LIVE: Jim Gaudet and the Railroad Boys @ The Linda, 07/15/2021
ALBANY — “Authenticity” is a prized commodity, and in such short supply– that’s why when you see it, you’re stunned. That’s also why when you see it in a musical performer, it’s doubly stunning because then it’s married to a universal, tribal urge: to soothe and rouse us with song.
Singers are our modern day shaman, leading us in ritual. Our healers and sorcerers. (That should probably be shaperson.) If it’s a frenzied, dervish song, that’s even better. All of which goes a long way to explaining why Jim Gaudet has been and will always be, as long as he keeps fronting the whiz-kids in the Railroad Boys’ current incarnation, a mesmerizing performer to watch.
Jim Gaudet’s a humble guy, perhaps a few steps off-kilter, warmly engaging. He’s absolutely on fire when in the throes of one of his whipsawing tunes, which have a characteristic syncopated, minimalist wordplay: catchy phrases delivered with precise, offhand timing. It’s all kind of the same, but that can be a very good thing. All punchy and pumping and friendly and familiar. He’s got the good sense and grace to sometimes stand back, actually retreating to the rear of the stage, while his stellar henchmen Sten Isachsen and Tucker Callandar duke it out on mandolin and fiddle. With himself on guitar and Bob Buckley sitting in on bass, he’s created an entire complete bluegrass universe, and it is a thrilling place.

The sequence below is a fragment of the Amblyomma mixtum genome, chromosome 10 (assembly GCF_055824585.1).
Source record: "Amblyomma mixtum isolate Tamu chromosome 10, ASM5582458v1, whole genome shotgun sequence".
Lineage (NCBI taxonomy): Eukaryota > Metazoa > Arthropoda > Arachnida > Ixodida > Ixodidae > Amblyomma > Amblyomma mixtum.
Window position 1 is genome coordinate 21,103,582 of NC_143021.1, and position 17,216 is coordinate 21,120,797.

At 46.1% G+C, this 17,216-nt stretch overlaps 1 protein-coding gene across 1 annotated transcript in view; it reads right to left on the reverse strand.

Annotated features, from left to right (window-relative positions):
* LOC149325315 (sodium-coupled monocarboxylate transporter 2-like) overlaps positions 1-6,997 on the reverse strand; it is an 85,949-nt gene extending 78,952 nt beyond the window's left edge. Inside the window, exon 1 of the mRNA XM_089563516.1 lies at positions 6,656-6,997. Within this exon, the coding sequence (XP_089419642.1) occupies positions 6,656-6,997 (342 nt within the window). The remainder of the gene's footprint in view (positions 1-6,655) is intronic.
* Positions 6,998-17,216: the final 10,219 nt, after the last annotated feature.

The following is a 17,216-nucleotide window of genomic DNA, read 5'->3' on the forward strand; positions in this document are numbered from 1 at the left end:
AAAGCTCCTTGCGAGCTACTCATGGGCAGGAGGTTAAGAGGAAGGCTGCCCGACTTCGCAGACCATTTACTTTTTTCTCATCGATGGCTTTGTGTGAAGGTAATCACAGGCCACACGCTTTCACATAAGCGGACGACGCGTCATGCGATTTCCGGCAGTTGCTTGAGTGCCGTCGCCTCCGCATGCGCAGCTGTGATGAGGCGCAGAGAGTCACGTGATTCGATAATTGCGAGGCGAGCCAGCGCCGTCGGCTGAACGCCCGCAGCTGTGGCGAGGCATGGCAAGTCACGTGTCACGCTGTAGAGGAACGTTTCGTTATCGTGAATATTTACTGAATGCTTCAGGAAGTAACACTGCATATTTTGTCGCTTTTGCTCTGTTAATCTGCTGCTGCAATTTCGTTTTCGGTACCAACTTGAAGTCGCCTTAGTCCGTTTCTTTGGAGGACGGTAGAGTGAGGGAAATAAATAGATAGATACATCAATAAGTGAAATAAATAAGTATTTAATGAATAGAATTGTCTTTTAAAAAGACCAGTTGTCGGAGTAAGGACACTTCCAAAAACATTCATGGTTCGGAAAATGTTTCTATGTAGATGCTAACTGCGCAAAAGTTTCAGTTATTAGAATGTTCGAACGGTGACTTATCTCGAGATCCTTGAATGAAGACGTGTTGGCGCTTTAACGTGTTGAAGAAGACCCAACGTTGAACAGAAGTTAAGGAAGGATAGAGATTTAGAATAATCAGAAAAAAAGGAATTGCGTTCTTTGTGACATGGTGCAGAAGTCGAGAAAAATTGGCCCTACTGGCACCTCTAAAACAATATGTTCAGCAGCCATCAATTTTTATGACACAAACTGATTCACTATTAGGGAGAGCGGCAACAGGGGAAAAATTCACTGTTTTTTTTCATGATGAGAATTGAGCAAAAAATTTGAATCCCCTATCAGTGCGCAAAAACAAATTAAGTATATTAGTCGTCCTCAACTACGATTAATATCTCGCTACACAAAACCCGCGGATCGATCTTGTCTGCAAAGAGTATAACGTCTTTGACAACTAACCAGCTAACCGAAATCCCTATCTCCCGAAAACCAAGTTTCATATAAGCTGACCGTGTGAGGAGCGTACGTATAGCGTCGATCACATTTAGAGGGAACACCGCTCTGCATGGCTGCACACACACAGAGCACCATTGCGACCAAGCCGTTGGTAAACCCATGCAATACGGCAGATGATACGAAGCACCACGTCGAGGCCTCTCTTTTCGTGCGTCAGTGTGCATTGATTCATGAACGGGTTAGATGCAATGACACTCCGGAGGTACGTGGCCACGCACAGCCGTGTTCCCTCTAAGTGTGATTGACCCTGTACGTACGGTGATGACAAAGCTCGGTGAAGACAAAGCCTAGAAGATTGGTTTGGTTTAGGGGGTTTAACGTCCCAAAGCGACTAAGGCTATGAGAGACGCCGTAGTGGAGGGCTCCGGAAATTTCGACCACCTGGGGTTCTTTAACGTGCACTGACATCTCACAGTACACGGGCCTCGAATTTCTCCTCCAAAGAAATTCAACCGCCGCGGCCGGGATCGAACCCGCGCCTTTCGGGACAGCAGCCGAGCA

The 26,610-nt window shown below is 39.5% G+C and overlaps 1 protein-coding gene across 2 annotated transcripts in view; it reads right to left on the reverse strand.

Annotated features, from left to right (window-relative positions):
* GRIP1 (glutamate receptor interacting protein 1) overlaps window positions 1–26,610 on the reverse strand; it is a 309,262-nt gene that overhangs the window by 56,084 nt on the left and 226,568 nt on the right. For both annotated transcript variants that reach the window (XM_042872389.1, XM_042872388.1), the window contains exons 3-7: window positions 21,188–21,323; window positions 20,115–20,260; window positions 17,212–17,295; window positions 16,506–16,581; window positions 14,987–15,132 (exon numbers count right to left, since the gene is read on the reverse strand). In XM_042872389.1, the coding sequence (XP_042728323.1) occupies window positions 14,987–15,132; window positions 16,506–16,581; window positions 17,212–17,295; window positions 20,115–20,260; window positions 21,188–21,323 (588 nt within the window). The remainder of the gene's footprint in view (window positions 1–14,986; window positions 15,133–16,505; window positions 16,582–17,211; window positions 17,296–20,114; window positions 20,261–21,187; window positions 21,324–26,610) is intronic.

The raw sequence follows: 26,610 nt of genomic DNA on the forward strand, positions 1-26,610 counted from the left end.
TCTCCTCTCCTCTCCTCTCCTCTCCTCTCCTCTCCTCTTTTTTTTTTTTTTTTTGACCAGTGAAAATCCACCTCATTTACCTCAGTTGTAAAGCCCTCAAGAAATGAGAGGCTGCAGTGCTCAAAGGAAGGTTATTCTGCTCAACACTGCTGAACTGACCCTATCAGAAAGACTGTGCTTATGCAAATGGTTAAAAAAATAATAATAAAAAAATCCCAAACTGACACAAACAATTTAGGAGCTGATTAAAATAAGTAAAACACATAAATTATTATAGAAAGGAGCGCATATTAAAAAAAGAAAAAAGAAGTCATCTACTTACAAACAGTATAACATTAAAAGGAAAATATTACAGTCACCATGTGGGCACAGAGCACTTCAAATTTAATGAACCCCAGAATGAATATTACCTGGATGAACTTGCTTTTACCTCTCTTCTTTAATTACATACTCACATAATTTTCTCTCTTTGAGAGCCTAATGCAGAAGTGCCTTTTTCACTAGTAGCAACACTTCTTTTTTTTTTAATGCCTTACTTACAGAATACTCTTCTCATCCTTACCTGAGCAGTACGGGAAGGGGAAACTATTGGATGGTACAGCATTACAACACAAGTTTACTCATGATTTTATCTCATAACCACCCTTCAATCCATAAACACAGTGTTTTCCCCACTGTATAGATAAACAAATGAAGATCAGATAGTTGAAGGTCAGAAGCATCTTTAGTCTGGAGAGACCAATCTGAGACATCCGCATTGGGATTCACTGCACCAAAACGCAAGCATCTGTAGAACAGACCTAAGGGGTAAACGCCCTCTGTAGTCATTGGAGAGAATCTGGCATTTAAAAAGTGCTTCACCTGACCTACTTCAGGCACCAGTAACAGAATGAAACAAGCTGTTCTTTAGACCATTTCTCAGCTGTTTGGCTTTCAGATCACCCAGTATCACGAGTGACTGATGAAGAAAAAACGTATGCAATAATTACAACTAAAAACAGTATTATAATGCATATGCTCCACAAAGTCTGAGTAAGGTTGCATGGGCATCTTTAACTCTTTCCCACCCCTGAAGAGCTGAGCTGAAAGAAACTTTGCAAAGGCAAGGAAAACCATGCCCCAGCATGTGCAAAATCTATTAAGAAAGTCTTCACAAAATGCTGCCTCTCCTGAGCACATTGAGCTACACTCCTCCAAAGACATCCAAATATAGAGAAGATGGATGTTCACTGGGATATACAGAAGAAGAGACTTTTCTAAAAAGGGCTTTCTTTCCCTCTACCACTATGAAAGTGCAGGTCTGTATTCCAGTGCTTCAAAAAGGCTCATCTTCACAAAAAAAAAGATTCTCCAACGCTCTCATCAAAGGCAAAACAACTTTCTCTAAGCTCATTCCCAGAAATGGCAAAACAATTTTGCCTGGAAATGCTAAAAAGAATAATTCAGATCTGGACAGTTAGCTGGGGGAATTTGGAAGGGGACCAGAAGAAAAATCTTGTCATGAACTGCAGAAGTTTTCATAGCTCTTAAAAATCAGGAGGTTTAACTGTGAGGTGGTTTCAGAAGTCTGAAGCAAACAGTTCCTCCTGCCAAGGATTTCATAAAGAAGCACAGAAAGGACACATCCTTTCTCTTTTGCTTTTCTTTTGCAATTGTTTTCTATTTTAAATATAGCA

Of course, The Linda’s peerless, outstanding management and crew lend an elegant aura to the proceedings. His loyal fan base needs no prompting to join in the call and response song “So Far So Good,” and his new songs, debuted that night, were every bit the zing-laden equals to his catalog. On a few rare occasions, he paused as the band wailed on, searching for a lyric that never showed up, only to join in as the chorus came around, and at times his eyes searched off into a glinty distance at the haunted, frightened trees… but at that moment we realized: we are all mortal.
This exuberance is always meant to be fleeting and that makes it all the more precious. He’s also got a cardboard sign that wraps around his mic stand, proclaiming the name of his group, in gaudy old fashioned lettering. There’s a deep Americanacore angle here. A brand new song about moonshiners outrunning the “revenuers”? Somehow this profoundly retro reference fit right in. For a brief moment, we believe we’re in a juke joint, it might be the 1930’s, and this haggard man before us is a road-weary vagabond. The real deal.